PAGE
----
The Walking Dead S8E01: Mercy
Throughout last night’s season 8 premiere of The Walking Dead we were given peaks into the Talking Dead setup at the Greek Theater in Los Angeles. This was a special occasion as directors, producers, and almost the entire cast both past and present joined host Chris Hardwick to celebrate this, the shows 100th episode. Thankfully for all involved, the episode carried its weight and delivered a solid mix of suspense, action, and plot layout to set the stages for ‘All Out War’ this season.
One of my critiques in looking forward to this season was Greg Nicotero’s ability to direct an episode packed with action. The season 5 premiere aside, and with full acknowledgement of his great skill in filming character-centric episodes, I have not been impressed with his direction during large scale fight sequences. While this episode didn’t quite reach a large scale fight, Nicotero did succeed in laying out a coherent battle strategy for Rick & Co. while maintaining a point of view that didn’t leave the audience wondering what they were looking at, and what was happening. Kudos for that.
Little to no digging is needed to identify the primary theme of this episode, and likely the remainder of this season; faith in one another. The episode begins with Rick, Ezekiel, and Maggie giving a pep-talk before they implement their plan to basically besiege the Sanctuary with a horde of walkers. In that speech Rick speaks of how they’ve already won and this world is theirs by right. He emphasizes how they are a peaceful people, but if someone comes along trying to take the world for themselves, they will put them down. Ezekiel gives his usual Kingly speech in old-English, but Maggie brings it back to faith in one another. This is why they’re stronger. This is why they’ll win. They fight for each other, not for a tyrant, and their faith in one another will see them through until the end.
The narrative of “putting down” someone who would have the world to themselves is the justification for attacking Negan; he’s cruel and greedy and he deserves it. There is an heir of vengeance involved given the deaths of Glenn and Abraham at Negan’s hand, but it would seem that wrath is a more apt description. So we have in the same speech calls to wrath and war, and calls to faith. These aren’t inherently contradictory, but the way in which they’re executed can cause them to be. In a terrific moment of contrast the show cuts to Carl on a fuel run, coming across a gas station not to dissimilar from the one Rick came across in the very first episode of the show. A man who appeared to be a lone traveler engages Carl in discussion and pleads for mercy, recalling the time his mother taught him that charity toward the traveler is one of the highest goods we can do. He’s asking for mercy, and even cites a line from the Quran in hopes of invoking it in Carl. But before Carl could judge the man’s intentions, Rick chased him off with gunfire. Were this two seasons ago, this is exactly the type of person to whom the three questions would’ve been asked. At that time, the hope of rebuilding thrived. Now, that hope is on hold, and Carl calls him out on it.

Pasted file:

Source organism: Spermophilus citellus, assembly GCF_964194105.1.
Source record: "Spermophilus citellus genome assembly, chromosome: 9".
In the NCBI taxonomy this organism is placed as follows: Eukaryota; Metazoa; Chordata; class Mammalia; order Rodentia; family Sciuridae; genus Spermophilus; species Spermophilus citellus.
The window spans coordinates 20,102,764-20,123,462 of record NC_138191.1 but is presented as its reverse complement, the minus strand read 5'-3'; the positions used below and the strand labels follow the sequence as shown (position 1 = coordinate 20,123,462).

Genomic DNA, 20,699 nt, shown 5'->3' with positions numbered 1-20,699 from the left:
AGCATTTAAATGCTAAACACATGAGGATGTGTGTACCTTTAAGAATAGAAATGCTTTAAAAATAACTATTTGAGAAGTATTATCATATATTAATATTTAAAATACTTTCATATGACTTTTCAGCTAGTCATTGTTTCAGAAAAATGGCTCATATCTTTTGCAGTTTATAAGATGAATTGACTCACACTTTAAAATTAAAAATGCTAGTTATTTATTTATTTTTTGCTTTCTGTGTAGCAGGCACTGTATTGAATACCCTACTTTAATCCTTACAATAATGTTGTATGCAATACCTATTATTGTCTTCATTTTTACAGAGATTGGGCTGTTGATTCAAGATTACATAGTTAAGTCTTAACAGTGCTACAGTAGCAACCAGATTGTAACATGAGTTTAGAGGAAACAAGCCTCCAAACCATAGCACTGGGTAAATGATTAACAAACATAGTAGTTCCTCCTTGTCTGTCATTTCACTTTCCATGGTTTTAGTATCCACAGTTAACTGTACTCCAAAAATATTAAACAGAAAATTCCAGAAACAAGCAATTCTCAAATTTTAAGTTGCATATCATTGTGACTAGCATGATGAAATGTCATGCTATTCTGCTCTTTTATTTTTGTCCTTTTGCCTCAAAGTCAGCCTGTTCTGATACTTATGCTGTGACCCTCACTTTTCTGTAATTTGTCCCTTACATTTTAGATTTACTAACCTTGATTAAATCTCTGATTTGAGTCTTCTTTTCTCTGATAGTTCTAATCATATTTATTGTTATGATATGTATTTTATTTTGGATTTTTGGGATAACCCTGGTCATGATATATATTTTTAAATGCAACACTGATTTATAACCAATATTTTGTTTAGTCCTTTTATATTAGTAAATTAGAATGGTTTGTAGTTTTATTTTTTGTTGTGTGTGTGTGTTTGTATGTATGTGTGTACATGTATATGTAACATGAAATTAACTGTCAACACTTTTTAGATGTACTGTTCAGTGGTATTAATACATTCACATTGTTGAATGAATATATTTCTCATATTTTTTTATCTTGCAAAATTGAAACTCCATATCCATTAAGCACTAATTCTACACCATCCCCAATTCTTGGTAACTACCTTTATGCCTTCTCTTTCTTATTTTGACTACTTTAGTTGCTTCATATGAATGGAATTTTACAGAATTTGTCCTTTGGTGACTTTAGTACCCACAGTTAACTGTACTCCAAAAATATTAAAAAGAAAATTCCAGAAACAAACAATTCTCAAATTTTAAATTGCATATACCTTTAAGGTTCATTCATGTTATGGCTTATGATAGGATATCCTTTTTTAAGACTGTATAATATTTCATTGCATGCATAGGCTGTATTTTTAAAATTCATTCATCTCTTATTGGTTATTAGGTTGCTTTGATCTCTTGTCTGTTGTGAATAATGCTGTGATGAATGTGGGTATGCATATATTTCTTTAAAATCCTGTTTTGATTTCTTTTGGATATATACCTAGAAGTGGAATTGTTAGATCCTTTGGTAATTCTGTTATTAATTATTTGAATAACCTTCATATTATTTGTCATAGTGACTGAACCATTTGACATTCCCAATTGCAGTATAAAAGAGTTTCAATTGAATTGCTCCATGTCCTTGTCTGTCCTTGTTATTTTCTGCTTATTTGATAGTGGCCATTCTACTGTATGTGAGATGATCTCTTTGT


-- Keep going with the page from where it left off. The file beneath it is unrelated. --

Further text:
Carl: “That’s not gonna be enough, dad”
Rick: “Enough what?”
This is the tightrope the show will walk this season; the balance between hope and vengeance, between mercy and wrath. The fact that this scene immediately follows the pre-battle speech is important in examining what there is to hope for now. If they’re just scaring everyone away, no longer reaching out and offering peace and safety, then why fight? The implication is that fighting just to win isn’t enough. You have to know why you’re fighting, and that has to involve a hope that must not be lost among the bloodshed.
An interesting wrench thrown into this episode was an apparent time-jump to Rick as an old(er) man, waking up in relative peace to Michonne planning a festival and his now much older daughter enjoying the day. Audiences are left to wonder if this is the future reality, or if Rick is imagining this. That peaceful scenery is pitted against Rick in a sweat with bloodshot eyes, appearing as if he’s in some sort of despair. In those scenes we hear Rick say, “My mercy prevails over my wrath”. Entertainment Weekly has an interview with Andrew Lincoln wherein he speculates that this line and those scenes are intended to be abstract…
Don’t buy it, folks!
This line from Rick is a KEY element to the future of the show. Remember it, remember how you feel about it now, and remember how mercy and faithfulness balance out against vengeance and wrath in every episode you watch this season. I can almost guarantee that merely a cursory viewing, without full consideration of real-world choices in battle and what killing does to the human soul, will leave you angry and frustrated by the end of this season. Remember the wrath Rick is showing right now. Remember his feelings towards Negan and his promise to kill him. All of us will be asked to weigh mercy against wrath.
My Rating: B+
I’m sure readers of the comics can identify exactly where this is going and even point to specific lines in this episode that allude to some of those places in which we will arrive. Even in this episode it was clear what was happening long before it happened. Despite that, the show did a great job of adding elements to make it it’s own take on the source material and giving our characters some dialogue that enhanced that feeling of individuality. That plus the meticulous detail shown in the stages of the battle strategy, something we didn’t get much of at this point in the comics, was a great touch.